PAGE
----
A Journal Entry from July of 2012: Joe Paterno’s Choices

The following is an unedited journal entry from my personal journal that I just read. It appears I never finished my thoughts on this, but, I was intrigued by my line of thinking at the time….Read if you want to.

Friday, July 13, 2012


                This morning on my way into work, I was listening to ESPN Radio/ Mike and Mike in the Morning as I usually do. They were talking about the new report on Penn State U and how much covering up Joe Pa and the rest of the Officials did during the Sandusky years. I was trying to imagine how I, as a Georgia fan, would feel if all of this mess had happened in Athens. Say with Vince Dooley and Erk Russell. I try to imagine the reaction. Would it be any different from the PSU fans and Alum? What would I expect my University to do? Would I expect them to take down every reminder of Vince Dooley on the campus.? I know I would be furious. I would be embarrassed. I would be ashamed. I would be furious.

                College football is a big business. A business run by men, and fueled by boys. By kids. It is a kid’s game after all. A game that eight year olds play. A game that is loved across all demographics and generations.  A game that can incite riots, and cause grown men to cry. But, a business nonetheless. I read that the only sport that generates more revenue than college football, is professional football.

                In looking at it as a business, one may choose to side with Joe Pa’s choice to keep all of this mess “in house”. His choice to not go public, or to the police. His choice to protect the business.

                I don’t agree with that. Jerry Sandusky is a pedophile. He is a rapist. He is a child molester. There is no excuse, no plausible reason, even for a business, that child molestation or rape should become secondary to the reputation of a business. Or in this case, a University and its football program.  The choices that were made by Joe Paterno, Tim Curley, Graham Spanier, and most of all, eye-witness Mike McQueary,  after being made aware that Sandusky was a child molester, only prove to me that the welfare of these innocent children took a backseat to the welfare of PSU’s football program.  Hell, it wasn’t even a backseat. It wasn’t even in the damned vehicle.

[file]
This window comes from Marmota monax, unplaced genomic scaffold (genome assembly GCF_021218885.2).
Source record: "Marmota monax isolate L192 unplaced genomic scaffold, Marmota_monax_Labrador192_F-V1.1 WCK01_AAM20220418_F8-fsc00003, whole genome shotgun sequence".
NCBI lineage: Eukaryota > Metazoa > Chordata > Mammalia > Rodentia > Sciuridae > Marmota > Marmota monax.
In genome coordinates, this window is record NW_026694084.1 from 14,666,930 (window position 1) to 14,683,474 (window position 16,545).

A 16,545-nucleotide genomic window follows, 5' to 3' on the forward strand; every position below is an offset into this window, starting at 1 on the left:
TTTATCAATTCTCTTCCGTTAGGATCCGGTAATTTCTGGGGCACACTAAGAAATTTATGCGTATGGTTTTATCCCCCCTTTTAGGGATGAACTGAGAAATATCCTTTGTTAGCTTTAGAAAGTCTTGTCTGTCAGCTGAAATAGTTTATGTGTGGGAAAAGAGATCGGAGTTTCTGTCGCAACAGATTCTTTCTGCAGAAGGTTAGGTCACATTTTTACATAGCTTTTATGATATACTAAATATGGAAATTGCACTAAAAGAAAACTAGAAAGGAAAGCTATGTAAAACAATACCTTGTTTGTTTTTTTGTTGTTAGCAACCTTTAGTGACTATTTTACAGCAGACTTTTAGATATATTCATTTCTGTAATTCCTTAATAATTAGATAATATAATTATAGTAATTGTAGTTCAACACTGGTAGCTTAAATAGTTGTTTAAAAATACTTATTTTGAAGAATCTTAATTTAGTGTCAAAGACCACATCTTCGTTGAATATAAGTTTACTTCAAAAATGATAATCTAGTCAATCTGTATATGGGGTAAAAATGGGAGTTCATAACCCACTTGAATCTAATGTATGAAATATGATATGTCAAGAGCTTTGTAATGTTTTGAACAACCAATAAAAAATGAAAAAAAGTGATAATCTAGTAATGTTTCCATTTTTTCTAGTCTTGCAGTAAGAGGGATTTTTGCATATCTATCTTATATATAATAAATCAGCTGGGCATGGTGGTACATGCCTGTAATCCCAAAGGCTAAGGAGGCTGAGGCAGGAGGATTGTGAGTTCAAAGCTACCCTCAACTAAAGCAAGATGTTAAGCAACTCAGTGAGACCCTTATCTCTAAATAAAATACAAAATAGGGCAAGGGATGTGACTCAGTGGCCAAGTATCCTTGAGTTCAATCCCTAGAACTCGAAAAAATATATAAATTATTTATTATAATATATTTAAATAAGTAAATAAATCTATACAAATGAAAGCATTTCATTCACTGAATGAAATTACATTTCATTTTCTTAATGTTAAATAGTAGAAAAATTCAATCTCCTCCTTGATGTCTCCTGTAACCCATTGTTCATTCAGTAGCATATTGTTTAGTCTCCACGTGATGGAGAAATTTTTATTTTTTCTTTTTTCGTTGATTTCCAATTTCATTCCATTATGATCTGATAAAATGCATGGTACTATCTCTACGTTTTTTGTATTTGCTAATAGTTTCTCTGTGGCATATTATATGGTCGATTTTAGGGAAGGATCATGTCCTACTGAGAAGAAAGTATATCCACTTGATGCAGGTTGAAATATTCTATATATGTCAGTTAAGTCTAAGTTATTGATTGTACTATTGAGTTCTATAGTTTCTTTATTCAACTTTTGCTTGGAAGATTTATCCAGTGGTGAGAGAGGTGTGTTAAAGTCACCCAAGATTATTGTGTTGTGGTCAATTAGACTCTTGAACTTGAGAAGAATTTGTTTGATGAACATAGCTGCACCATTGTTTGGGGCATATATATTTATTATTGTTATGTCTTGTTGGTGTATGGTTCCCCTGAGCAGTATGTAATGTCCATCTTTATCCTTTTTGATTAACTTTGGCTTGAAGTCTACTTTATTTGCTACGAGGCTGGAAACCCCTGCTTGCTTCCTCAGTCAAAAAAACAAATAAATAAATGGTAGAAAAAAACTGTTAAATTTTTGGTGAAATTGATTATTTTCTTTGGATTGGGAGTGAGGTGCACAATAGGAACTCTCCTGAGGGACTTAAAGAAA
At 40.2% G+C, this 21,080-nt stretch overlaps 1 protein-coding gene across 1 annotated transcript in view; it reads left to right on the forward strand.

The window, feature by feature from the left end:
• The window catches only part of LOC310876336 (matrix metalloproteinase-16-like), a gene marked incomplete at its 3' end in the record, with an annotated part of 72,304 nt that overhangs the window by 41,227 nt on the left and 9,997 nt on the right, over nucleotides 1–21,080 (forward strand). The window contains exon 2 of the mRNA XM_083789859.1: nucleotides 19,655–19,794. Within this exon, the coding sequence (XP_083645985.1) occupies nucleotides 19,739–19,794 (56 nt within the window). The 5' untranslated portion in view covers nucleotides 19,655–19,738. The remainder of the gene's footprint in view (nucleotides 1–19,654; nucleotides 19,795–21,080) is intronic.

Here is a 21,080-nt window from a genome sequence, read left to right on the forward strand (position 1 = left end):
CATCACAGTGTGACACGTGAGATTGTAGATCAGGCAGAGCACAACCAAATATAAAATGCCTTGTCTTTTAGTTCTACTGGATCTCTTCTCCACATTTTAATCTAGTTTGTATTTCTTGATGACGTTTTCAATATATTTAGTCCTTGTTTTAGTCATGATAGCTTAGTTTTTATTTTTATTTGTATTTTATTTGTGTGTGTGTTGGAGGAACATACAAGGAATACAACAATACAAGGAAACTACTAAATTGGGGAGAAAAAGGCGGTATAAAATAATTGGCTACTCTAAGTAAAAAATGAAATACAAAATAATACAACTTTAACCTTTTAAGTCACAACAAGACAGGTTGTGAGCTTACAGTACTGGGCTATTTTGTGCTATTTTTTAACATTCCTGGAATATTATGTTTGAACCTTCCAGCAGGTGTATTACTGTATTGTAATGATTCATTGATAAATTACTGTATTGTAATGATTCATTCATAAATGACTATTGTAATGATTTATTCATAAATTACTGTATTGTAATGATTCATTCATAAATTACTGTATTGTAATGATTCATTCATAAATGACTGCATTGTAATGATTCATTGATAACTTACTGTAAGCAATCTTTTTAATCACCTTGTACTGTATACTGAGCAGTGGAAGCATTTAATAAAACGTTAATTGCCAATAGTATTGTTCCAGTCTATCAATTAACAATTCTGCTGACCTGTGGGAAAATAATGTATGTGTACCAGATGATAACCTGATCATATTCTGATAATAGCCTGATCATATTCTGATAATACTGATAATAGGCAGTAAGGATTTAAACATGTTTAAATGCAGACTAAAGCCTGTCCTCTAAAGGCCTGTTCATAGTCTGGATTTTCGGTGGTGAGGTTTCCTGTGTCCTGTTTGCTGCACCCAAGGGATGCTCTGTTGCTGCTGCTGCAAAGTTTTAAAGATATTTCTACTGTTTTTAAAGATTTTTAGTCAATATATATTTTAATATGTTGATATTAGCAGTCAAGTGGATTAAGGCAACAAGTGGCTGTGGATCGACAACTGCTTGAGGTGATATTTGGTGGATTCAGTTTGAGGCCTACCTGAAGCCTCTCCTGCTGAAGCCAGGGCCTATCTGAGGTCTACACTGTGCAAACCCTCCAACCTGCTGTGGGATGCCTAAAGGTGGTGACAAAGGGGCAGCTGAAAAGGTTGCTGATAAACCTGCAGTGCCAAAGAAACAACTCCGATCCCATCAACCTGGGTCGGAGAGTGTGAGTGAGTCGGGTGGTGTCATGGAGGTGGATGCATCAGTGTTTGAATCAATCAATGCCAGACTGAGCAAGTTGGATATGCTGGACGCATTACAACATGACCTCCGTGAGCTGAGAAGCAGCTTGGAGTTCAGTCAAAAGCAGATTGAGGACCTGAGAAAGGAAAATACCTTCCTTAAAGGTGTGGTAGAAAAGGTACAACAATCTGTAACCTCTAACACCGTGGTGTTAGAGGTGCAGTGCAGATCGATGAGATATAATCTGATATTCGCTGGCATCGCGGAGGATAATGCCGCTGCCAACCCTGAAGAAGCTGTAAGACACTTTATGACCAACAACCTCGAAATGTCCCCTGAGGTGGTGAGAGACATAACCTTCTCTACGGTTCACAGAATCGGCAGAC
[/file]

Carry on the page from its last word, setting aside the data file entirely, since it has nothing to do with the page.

Do I think Paterno’s statue should be torn down? Well, surprisingly, no I do not. Just because a portion of history is ugly, doesn’t mean we ignore it. Paterno’s teams accomplished a lot. He was a phenomenal football coach and he was a great man. He was a loving husband and a good father by all accounts. Joe was also a human. A human that made a very horrible mistake in judgment concerning his Defensive Coordinator. A human that chose the best interests of his football program and his University over the welfare of raped children. Removing his statue from the stadium changes none of the above.

                I would be more at ease with something different. Something to acknowledge the errors made by PSU Officials. A disclaimer of sorts.  Something posted at the stadium acknowledging the victims. The boys that suffered because of those mistakes that were made.  Instead of hiding the statue, how about PSU acknowledge those it refused to acknowledge and protect before?

                The man on ESPN Radio brought up some of the following;

Ty Cobb is in the Baseball Hall of Fame. Ty Cobb was a bigot, a racist, and a complete piece of shit as a human being. But he was a phenomenal baseball player. And he remains in the HOF.

Hiroshima was a horrible point in WWII. The resulting loss of life and the inhumanity of our decision to drop those bombs irrefutable. But it ended the war.  We don’t ignore it as though it didn’t happen.

Mark McGwire deserves to be in the HOF as well. He took PEDs. He admitted it. But a shot off Decadron does not make you capable of turning on a 102 mph fastball. His ability to make contact with the baseball was amazing. His knowledge of the swing, the stance, etc. has earned him a job as a hitting coach. He too, made a shit decision. But he too, was a phenomenal baseball player. We shouldn’t ignore that, based on his choices.

2 thoughts on “A Journal Entry from July of 2012: Joe Paterno’s Choices

  1. I’m sure you know by now that Jo did what he was supposed to do and all he could, there were shortcomings from many people. I also hope you know that this doesn’t just happen in University’s, but Hospitals, anything with a big name. It doesn’t make it right and I do not agree but it happens much more often than people think and sadly when big things like this happen and come out – the little people watching (like you and me for example, ) don’t seem to learn much.


    • Of course, it happens all over. I think my point (it’s been so long ago, I can’t recall really) was just that the “business” of College Football tends to skew morality in otherwise good, decent, people. And that is true for ANY business I suppose. People will turn a blind eye for the greater good, so to speak, instead of doing what they know in their heart of hearts to be the right thing.

      Liked by 1 person

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